I'd like to build a network tap device, to intercept traffic between my PC and router. Imagine the raspberry pi or similar device, running linux, having two ethernet ports. I plug it in between my router and computer, acting as a simple "switch", relaying traffic between router and PC. I'd like to intercept that traffic, i.e. monitor it and log some data when patterns are matched.

Preferably, it would be great if I could also modify packets. Also preferably, it would be great if my device could be "invisible" in the network, i.e. not detected as a network device standing between router and PC. But if that's not possible, it's ok if it'll be identified as network switch.

I understand this would probably be a non-trivial project, so I'm not expecting full recipes here. I'm looking for some guidance about where to start, what possibilities exist, etc.

Last time I checked Windows was so restrictive in terms of networking that this would probably be impossible to build with Windows device (no matter how many Ethernet ports it would have). Linux, on the other hand, is more capable, but still some folks I asked said that it might not be possible without very serious system programming (messing with kernel, etc.). My coding skills with Linux are limited with Python general-purpose (i.e. not system-level) programming.

So... how (if at all) could this be accomplished? What architecture can you propose for such a device? What do I have to learn in terms of Linux network programming, to build such a project? In short... what do I start with?

About me: I'm senior software engineer (.Net / Web Dev), with "developer-level" (i.e. intermediate) understanding of networking, some experience with Wireshark and similar tools, and very limited experience with Linux.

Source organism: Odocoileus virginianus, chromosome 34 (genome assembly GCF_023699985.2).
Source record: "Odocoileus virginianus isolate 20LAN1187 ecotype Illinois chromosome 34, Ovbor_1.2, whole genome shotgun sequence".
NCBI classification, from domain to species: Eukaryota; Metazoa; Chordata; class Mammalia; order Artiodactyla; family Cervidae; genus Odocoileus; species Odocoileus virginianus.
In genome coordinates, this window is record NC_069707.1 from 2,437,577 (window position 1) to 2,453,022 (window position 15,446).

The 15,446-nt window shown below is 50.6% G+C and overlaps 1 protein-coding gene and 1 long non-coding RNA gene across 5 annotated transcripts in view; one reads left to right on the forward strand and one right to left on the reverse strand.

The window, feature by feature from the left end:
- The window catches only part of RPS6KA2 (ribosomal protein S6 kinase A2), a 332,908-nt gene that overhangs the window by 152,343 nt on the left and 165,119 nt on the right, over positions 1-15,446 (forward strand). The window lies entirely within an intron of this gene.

closed as too broad by user34720, countermode, Toby Speight, GAD3R, Kusalananda Feb 24 '17 at 19:43

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  • What type of modifying packets are you talking about? Something as simple as "tapping" the network in some situations could be as trivial as turning on port mirroring on a little switch. On the other hand, distros like pfsense can probably modify traffic based on some characteristics – cutrightjm Feb 15 '17 at 10:23
  • Yes, a RaspPi with two ethernet ports will work fine between any two machines. If you are running Linux on your PC, you can also use netfilter/iptables for a purely software based solution, including filtering and modifying packets (no extra RaspPi necessary, no kernel programming necessary). You'll need to a do a lot of reading first, however. :-) – dirkt Feb 15 '17 at 12:11
  • This could prove easier/cheaper hakshop.com/products/throwing-star-lan-tap – Pythonic Feb 15 '17 at 18:01
  • Build a transparent bridging firewall. This can be done with linux or openbsd. – thrig Feb 24 '17 at 15:12